AMITIAE - Monday 3 April 2016

Cassandra: Grammar Decisions - Countable, Uncountable Nouns and the Use of Articles

apple and chopsticks


By Graham K. Rogers


I teach English communication skills to Thai students and in the writing segments, I sometimes despair of the output. There are several reasons (among them translation), but one small point of grammar often proves a sticking point: the use of countable and uncountable nouns.

For a native speaker, the difference is dealt with almost instantly, along with the use of the correct article (a/an, the, or nothing). To non-native speakers, however, the process of making such decisions is either labored or ignored.

I do not enjoy teaching grammar, but this point sometimes has me drawing a diagram on the white board and in recent weeks, I used this several times with undergraduate and graduate students. Over the weekend, I finally put this into a form that could be transmitted. Initially I used Apple's Keynote to draw the diagram, but ended up with a PNG image that I posted on Facebook with some explanation.

This has proved quite useful to several of my students (and others), so it might be better if this were more widely circulated. I am also able to place the diagram in the center of the text, which Facebook would not allow. Enjoy, and share. . . .

A problem exists that is simple for native speakers, but not so easy for others: the question of the countable noun and the use of articles. Book is countable; rice is uncountable. I have drawn a rough diagram to help writers make the same decisions as I do (albeit in 3 nanoseconds) regarding countable or uncountable nouns and articles.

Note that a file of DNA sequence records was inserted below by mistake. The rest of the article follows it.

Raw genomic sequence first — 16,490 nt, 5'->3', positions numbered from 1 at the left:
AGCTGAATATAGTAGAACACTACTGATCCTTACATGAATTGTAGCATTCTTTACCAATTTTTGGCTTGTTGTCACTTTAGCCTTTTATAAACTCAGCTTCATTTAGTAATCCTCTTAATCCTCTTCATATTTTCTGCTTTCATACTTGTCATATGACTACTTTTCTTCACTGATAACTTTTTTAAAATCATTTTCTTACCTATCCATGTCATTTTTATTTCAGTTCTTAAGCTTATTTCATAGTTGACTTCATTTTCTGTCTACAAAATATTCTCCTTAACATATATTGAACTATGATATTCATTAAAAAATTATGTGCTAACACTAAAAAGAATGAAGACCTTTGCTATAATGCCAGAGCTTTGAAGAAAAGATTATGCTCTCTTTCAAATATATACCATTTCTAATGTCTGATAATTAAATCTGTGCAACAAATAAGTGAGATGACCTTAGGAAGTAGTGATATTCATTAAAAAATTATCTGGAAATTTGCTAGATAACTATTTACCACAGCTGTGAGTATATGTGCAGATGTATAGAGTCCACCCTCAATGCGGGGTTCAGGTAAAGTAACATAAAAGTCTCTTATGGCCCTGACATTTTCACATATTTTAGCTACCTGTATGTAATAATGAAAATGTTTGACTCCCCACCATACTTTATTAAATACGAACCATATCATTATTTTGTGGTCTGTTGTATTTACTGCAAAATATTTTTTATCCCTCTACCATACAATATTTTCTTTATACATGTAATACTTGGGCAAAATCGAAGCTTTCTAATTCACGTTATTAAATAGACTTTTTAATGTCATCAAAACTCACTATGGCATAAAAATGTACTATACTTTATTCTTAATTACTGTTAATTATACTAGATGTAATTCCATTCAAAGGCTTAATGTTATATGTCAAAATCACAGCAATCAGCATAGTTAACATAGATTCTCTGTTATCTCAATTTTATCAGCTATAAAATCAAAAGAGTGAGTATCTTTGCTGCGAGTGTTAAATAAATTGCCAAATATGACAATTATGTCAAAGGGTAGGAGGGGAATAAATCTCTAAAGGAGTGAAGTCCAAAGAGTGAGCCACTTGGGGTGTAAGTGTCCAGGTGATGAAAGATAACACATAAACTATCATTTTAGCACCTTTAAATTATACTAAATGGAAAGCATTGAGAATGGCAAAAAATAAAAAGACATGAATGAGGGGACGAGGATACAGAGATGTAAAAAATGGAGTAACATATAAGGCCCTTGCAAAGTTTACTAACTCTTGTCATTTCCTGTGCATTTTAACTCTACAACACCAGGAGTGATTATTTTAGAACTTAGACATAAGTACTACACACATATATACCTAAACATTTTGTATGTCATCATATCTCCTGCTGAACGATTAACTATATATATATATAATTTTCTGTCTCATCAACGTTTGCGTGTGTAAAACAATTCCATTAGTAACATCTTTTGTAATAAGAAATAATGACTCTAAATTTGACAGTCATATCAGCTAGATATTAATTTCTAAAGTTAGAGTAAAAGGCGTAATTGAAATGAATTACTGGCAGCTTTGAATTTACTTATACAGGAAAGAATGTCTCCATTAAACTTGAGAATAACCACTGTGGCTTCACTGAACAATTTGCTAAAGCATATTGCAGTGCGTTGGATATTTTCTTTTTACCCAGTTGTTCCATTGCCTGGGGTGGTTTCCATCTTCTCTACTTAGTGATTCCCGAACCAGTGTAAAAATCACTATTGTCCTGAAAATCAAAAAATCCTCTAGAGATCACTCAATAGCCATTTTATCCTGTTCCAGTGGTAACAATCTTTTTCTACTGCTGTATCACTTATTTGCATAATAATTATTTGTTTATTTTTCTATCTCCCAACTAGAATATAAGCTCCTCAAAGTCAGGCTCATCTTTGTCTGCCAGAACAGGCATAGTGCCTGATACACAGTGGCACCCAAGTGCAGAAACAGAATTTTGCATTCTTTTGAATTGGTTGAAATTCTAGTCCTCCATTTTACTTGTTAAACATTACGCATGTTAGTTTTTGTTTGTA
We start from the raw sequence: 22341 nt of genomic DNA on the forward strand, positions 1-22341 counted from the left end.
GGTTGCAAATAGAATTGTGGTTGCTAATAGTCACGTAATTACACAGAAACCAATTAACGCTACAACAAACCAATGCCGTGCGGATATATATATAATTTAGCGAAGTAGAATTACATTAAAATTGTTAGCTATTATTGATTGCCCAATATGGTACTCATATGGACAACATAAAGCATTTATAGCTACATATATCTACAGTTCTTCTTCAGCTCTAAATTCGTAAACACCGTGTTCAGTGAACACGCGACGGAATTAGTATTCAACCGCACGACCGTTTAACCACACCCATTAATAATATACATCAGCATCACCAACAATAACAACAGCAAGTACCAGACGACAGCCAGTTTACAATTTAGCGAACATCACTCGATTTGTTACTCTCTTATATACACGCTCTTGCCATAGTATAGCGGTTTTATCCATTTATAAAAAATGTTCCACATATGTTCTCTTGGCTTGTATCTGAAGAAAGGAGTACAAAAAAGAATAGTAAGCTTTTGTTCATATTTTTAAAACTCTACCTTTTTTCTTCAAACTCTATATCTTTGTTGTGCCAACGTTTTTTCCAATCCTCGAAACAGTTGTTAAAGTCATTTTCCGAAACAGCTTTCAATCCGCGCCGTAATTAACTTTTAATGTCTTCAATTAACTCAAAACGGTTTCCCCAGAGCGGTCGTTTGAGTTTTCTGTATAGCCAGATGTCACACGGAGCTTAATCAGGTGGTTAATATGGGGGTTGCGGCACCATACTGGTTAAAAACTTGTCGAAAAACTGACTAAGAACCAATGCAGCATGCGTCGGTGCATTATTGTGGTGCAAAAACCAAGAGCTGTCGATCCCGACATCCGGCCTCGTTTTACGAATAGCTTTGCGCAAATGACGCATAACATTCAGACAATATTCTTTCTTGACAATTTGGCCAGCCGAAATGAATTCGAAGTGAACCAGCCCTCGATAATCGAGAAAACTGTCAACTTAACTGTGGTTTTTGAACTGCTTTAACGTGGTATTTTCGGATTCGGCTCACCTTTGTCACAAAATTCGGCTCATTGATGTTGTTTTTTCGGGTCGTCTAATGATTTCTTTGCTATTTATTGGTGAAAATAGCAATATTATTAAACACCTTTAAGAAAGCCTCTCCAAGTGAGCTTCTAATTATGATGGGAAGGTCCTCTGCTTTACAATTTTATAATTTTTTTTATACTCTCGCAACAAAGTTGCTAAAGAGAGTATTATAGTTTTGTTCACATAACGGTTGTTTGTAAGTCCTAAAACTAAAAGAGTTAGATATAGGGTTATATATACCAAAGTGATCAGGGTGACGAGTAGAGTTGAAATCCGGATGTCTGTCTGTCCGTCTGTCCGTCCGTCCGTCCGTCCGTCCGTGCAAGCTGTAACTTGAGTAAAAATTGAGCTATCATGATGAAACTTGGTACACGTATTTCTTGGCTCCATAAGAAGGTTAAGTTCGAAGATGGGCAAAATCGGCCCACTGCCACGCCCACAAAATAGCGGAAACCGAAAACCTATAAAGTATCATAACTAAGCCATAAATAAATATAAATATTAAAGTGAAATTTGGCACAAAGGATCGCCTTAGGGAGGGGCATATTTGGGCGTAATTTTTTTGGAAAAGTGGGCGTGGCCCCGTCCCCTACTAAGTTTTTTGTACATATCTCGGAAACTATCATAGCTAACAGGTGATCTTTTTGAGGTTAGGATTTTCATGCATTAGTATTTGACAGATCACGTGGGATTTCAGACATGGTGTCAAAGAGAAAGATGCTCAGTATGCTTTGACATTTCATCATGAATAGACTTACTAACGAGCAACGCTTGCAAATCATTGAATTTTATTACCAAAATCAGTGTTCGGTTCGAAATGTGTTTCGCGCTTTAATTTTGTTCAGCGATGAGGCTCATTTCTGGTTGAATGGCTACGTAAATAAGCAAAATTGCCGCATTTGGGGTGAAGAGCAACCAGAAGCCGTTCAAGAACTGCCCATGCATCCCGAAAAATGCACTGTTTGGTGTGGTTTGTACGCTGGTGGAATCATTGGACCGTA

1. Is it a noun?
  2. Is it countable or uncountable?
  3. If countable, is it singular or plural?
  4. If singular, is it specific or non-specific (any book [non], the blue book there [specific]?
  5. If non-specific use A or An.
  6. If specific, use The.
  7. If plural is it specific or non-specific?
  8. If specific, use The. [The students in my class are noisy]
  9. If non-specific, use nothing [Books are not cheap now]

An uncountable noun is always used in the singular (so the verb will match). Similar decisions will apply when analyzing the uncountable noun.

  1. Is it non-specific or specific?
  2. If non-specific, no article is used [nothing] (e.g., water is necessary for life);
  3. If specific, we use The (e.g., the rice on my plate is delicious)

Graham K. Rogers teaches at the Faculty of Engineering, Mahidol University in Thailand. He wrote in the Bangkok Post, Database supplement on IT subjects. For the last seven years of Database he wrote a column on Apple and Macs. He is now continuing that in the Bangkok Post supplement, Life.



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